I wrote a blog post over at Eng5 outlining how we use TomDoc and GitHub pages for documentation at Site5. Check it out!


Here at Eng5 we love documentation. In the past, we’ve used RDoc and YARD — two different Ruby tools that scan for comments in your code and generate browsable HTML content for publishing online. The content they generate is great, but writing and reading the documentation in code is awful.

That’s why we started converting all of our projects to TomDoc. TomDoc is much easier to write than RDoc. It can be used to document any language. Most importantly, TomDoc is more readable in code.

We used rdoc.info to host our documentation. When we were using RDoc, it was a great way to quickly publish docs to a central location. Unfortunately, it doesn’t support TomDoc, so we haven’t been using it lately.

We already use GitHub to host our code, so I thought it made sense for us to use GitHub Pages to host our documentation as well. Here’s a quick overview of how we set it up.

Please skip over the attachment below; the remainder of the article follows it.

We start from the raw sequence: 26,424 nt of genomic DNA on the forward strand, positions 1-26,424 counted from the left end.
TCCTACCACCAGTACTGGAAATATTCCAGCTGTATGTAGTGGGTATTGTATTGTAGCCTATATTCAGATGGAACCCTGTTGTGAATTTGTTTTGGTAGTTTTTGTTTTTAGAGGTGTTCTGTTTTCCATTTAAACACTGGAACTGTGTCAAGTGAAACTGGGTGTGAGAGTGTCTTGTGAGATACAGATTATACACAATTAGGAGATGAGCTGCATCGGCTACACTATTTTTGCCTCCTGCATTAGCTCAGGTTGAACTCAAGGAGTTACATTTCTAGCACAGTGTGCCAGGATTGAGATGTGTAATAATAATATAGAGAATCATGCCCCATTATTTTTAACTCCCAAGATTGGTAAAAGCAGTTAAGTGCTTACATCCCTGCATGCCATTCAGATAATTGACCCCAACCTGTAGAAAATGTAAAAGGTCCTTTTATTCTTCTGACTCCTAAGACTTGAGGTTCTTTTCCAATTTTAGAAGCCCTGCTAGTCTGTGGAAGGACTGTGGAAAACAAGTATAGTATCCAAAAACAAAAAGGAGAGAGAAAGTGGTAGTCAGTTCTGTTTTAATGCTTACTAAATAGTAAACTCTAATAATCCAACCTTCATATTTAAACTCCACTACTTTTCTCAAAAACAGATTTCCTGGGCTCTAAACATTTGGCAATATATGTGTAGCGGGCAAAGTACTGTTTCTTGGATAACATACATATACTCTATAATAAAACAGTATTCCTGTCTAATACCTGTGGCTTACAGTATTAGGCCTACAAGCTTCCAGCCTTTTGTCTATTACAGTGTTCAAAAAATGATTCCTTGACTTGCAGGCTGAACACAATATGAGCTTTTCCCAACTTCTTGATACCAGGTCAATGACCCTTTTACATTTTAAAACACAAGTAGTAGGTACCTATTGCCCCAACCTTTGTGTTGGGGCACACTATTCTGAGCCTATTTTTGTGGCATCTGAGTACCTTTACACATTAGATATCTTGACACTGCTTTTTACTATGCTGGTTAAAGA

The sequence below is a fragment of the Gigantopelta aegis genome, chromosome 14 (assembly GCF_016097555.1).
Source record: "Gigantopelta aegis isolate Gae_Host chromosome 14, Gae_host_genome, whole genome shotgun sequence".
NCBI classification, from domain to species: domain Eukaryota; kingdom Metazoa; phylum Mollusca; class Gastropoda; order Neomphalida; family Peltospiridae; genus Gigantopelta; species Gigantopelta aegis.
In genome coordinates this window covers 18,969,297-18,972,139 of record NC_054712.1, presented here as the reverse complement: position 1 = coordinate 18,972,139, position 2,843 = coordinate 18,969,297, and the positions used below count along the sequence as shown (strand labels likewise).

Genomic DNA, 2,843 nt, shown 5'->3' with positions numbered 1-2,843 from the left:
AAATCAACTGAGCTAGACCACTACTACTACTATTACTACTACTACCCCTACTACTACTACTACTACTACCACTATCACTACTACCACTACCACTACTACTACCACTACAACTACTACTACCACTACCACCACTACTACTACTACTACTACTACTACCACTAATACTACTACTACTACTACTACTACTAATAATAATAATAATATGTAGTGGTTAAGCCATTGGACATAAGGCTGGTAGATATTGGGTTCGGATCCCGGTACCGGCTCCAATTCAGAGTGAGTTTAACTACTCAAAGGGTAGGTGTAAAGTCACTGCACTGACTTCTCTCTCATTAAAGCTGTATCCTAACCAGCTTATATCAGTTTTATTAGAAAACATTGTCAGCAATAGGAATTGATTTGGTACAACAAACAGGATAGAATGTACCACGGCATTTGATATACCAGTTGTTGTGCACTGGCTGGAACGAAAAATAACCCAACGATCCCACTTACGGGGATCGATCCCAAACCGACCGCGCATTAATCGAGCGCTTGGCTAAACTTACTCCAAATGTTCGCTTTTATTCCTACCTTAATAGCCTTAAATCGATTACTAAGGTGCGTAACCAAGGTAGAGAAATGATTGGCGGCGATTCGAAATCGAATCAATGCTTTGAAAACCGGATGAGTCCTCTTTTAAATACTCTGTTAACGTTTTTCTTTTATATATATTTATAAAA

First, we needed to enable GitHub Pages for our organization, so we created a repo named site5.github.io. This serves as our “root” GitHub page. Any static files on this repo’s master branch can be served over GitHub Pages.

With the initial setup complete, our individual repos are now able to use GitHub Pages as well. Any project with a gh-pages branch will have GitHub Pages available. For example, our project Squall has GitHub Pages at https://site5.github.io/squall/.

In order to generate HTML from TomDoc, we have created a small Rubygem, rake-tomdoc. It is basically a wrapper around yard-tomdoc that adds a rake tomdoc task, which handles generating the HTML to push to GitHub Pages. Now, when we are ready to publish new documentation, it’s as simple as bundle exec rake tomdoc; git commit -a -m "Updating documentation"; git push origin gh-pages. Within a few minutes the changes are available online.

We’ll be migrating the rest of our projects to use this setup, so keep an eye on github.com/site5 for updates!

Update (Feb 28, 2017): This post has been copied from the old Eng5 blog here for posterity — I left the Eng5 team in July 2015, and the rest of the team disbanded the following August after its acquisition.